Our first stop was Wat Mahathat Woravihara, the oldest royal temple built over 700 years ago during the Sukhotai period. The Khmer-styled sanctuary consisted of five prangs, the tallest of which at 42m high was decorated in white stucco and housed relics of the Lord Buddha. Inside the royal temple, a Buddhist monk sat on a raised platform chanting aloud in a monotonous tone, while worshippers knelt bearing their offerings to Buddha. Offerings came in various forms, from incense, hard-boiled eggs, garlands of colorful flowers, and gold leaf, to live fish, frogs and snakes, and even performances by a traditional troupe of women singers and dancers.

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Symmetry in Buddha

Touring us around, Naan explained that the hundreds of symmetrical Buddhas that lined the temple were actually donations by rich families in the olden days and served as tombs for the ashes of their ancestors. We learned that Buddha was portrayed in seven different positions, one representing each day of the week. I was born on a Tuesday, which meant my Buddha was a reclining one. Quite apt, Andre remarked since I would sleep all the time.  Born on a Friday, Andre’s was a standing Buddha with hands folded on his chest.

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Bored monkeys

From the temple, we drove to the Khao Luang Cave, an ancient cave with stalactites and stalagmites where King Rama IV had worshipped and placed Buddhas. Monkeys could be seen roaming around in abundance, gazing at us nonchalantly and going about their daily routine.

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At the caves

Naan warned us that there were 98 steps we had to traverse to visit the cave. She was not kidding! The steep stairs with worn steps seemed to go on forever. Andre decided to stay behind in the first chamber and told me to go on with Naan. The caves consisted of three chambers, the largest of which housed several Buddhas. At one end was a huge reclining Buddha, and on the other end a serene Buddha in sitting position.  A female monk tended to the candles, while devotees prayed and made their offerings. Sunlight filtered in from a gap in the cave’s ceiling, creating a dramatic effect. Naan pointed out the seven Buddha figures for each day of the week, with an eighth Buddha for special Wednesday nights.

Going back to the first chamber, I saw Andre at the top of the stairs. He had gone ahead and climbed the steps. From afar, he seemed like a small dot, highlighting the daunting task of having to climb back up those steps.  But then again, getting back to him was reward enough to keep on going even if my aching knees wanted to give up.

Our last stop was the Phra Nakhon Khiri, the summer palace of the Royal Family, which was constructed in 1858 by King Rama IV (remember King Mongkut from the King and I movie who was played by Yul Brynner?). The mountain rises 95 meters above sea level. Luckily, we rode a cable car to the top where the king’s residence was. Without it, we would have to walk up the mountain for several hours.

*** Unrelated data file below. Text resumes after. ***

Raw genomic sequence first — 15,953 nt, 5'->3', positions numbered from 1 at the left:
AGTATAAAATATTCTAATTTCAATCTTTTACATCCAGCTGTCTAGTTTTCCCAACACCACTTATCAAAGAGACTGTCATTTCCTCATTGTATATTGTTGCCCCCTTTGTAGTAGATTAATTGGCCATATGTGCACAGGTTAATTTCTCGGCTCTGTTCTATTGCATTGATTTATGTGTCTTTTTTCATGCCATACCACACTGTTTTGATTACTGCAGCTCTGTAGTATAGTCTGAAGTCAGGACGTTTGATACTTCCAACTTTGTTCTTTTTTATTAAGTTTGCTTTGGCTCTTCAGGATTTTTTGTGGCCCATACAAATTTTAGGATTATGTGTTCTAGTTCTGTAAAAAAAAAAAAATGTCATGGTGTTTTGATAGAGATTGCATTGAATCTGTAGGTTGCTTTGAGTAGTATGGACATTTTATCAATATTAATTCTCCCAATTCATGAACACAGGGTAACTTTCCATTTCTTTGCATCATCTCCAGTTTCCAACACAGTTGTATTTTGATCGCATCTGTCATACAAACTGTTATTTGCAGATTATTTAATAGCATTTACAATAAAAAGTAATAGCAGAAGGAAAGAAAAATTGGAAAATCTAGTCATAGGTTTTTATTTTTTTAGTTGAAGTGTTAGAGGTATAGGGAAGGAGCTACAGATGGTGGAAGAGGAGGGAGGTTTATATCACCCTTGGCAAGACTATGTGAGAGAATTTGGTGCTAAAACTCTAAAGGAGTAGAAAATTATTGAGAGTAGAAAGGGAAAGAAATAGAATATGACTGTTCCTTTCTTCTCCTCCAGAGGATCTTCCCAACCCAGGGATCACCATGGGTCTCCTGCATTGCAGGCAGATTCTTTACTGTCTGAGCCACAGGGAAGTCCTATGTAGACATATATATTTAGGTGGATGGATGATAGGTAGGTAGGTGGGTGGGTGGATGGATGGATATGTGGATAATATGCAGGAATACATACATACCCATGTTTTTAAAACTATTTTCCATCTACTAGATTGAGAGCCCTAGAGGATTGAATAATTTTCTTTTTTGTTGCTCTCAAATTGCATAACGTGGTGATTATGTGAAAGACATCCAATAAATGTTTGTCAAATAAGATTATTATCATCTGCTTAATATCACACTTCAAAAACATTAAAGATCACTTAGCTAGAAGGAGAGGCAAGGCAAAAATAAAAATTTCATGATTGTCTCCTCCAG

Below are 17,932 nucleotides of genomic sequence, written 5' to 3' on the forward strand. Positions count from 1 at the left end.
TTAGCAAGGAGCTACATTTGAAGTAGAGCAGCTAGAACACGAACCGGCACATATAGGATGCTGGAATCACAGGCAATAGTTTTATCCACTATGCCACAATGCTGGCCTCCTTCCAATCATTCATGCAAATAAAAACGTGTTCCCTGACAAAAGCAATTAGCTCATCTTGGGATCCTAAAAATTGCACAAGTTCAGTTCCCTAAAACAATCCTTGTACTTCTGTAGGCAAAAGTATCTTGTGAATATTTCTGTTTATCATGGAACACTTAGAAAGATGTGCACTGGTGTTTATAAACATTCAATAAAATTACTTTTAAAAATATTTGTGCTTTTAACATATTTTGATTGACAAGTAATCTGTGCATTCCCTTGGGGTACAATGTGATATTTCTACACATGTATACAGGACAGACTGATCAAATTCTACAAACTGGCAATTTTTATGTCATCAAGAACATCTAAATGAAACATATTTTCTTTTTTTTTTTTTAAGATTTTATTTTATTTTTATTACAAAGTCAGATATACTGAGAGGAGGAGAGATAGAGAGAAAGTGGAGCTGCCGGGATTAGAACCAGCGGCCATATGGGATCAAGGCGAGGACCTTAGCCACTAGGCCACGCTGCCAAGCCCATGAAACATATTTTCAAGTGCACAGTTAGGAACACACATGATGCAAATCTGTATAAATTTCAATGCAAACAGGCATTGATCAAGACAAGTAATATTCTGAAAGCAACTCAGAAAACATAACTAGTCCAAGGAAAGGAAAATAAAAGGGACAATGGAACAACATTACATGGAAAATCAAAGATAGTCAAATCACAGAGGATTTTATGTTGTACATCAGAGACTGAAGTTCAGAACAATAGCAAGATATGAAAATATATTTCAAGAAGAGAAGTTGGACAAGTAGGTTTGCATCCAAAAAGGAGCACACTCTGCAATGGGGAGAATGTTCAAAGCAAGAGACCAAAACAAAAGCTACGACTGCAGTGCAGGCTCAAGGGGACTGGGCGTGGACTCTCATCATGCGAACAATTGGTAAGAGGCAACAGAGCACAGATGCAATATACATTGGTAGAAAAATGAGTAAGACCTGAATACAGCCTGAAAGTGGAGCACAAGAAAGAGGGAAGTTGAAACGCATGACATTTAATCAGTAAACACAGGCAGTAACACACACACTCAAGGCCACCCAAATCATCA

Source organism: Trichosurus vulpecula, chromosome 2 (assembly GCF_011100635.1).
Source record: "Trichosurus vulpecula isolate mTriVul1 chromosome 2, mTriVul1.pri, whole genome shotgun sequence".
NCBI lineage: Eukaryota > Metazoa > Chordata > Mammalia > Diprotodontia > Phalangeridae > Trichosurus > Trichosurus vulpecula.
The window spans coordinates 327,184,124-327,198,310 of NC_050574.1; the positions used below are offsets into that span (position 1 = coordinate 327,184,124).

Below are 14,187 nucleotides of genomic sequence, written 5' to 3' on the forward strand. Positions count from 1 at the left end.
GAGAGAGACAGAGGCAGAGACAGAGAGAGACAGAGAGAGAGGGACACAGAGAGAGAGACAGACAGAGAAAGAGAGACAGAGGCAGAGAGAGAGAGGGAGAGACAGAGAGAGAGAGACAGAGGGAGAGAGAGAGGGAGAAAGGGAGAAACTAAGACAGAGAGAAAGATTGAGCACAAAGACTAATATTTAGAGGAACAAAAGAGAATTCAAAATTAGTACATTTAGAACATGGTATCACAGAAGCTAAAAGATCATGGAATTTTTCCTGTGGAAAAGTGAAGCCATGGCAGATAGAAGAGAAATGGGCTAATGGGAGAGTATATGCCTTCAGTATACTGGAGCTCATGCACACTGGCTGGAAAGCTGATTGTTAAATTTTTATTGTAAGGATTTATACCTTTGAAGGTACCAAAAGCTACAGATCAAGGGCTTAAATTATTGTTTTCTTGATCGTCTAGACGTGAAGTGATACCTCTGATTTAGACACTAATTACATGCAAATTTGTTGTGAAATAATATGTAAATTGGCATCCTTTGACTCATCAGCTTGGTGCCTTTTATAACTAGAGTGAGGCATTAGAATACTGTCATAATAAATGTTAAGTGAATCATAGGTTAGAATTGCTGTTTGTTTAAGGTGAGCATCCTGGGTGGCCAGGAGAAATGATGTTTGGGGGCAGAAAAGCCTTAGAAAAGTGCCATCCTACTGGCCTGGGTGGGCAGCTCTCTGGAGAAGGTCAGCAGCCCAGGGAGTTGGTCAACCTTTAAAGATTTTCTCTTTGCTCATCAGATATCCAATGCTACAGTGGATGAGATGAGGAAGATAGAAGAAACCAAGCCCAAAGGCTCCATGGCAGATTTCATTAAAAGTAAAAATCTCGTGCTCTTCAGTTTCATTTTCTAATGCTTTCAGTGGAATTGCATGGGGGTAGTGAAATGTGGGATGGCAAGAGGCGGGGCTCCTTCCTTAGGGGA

The king's step to mount his elephant
The king’s step to mount his elephant

The gardens were beautiful, especially the riotous fuchsia bougainvillea planted in huge Japanese ceramic vases. We noted a landing on steps that seemed to lead to nowhere, until we learned that it was where the king got on the elephant. Makes sense, I thought. Otherwise, he would have had to use a ladder to mount the elephant’s back, which wouldn’t have been to stately.

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Andre, cooling down with the iced towel

The steep steps up to the palace were gruellingly difficult to climb, suffering as we were due to the blazingly hot weather and coming right after the cave visit. Naan kindly handed us frozen orange packets. Thinking they were ice-cream, we opened them eagerly to discover that they were instead frozen orange towels to soothe our fevered brows, and we rested awhile before proceeding on our way.

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The king’s residence

There were three peaks to the mountain, but we decided to visit just the Eastern Peak where the king’s residence was. We were not allowed to take photographs of the house, which was heavily decorated in European, Chinese and Thai styles. There were bronze and brass sculptures around, and ceramic objects from England, China and Japan. Despite the luxurious furniture and décor, the house itself seemed small and relaxing, and I could almost imagine the king and his wife enjoying the fantastic view from the dining room.

After a rather disappointing lunch at the only hotel in Pretchaburi, we decided to return to the Sheraton for more swimming before visiting the Starwood Lounge, this time eating at a leisurely pace and enjoying their champagne.

The next day, I convinced Andre to take the shuttle into town instead of a private car for a shopping and foot massage expedition. Before going to Thailand, I had told Andre that I wanted to visit the Jim Thompson store to pick out some bags for me and my girls.  Ever the resourceful person, Andre had researched and found that there were two JT stores in Hua Hin, one at the Hilton Hotel and the other at Sendara Hotel.

Little did I realize that it was a long walk from the Clock Tower where we got off the shuttle to the Hilton Hotel, especially in the baking heat of the early afternoon sun.  Poor Andre! With each step, I felt more and more guilty making him walk, seeing how he was suffering from the heat. After buying the bags, we searched for a suitable foot massage place but the one we chose was fully booked till evening. We then walked some more in search of an air-conditioned restaurant but each one we passed was not air-conditioned. My heart sank with each step I took.  After buying a few items, we trekked back to the Clock Tower where we waited for the Sheraton shuttle. Andre looked exhausted and unhappy from the trip, and I made a mental note next time to follow his lead about shopping expeditions.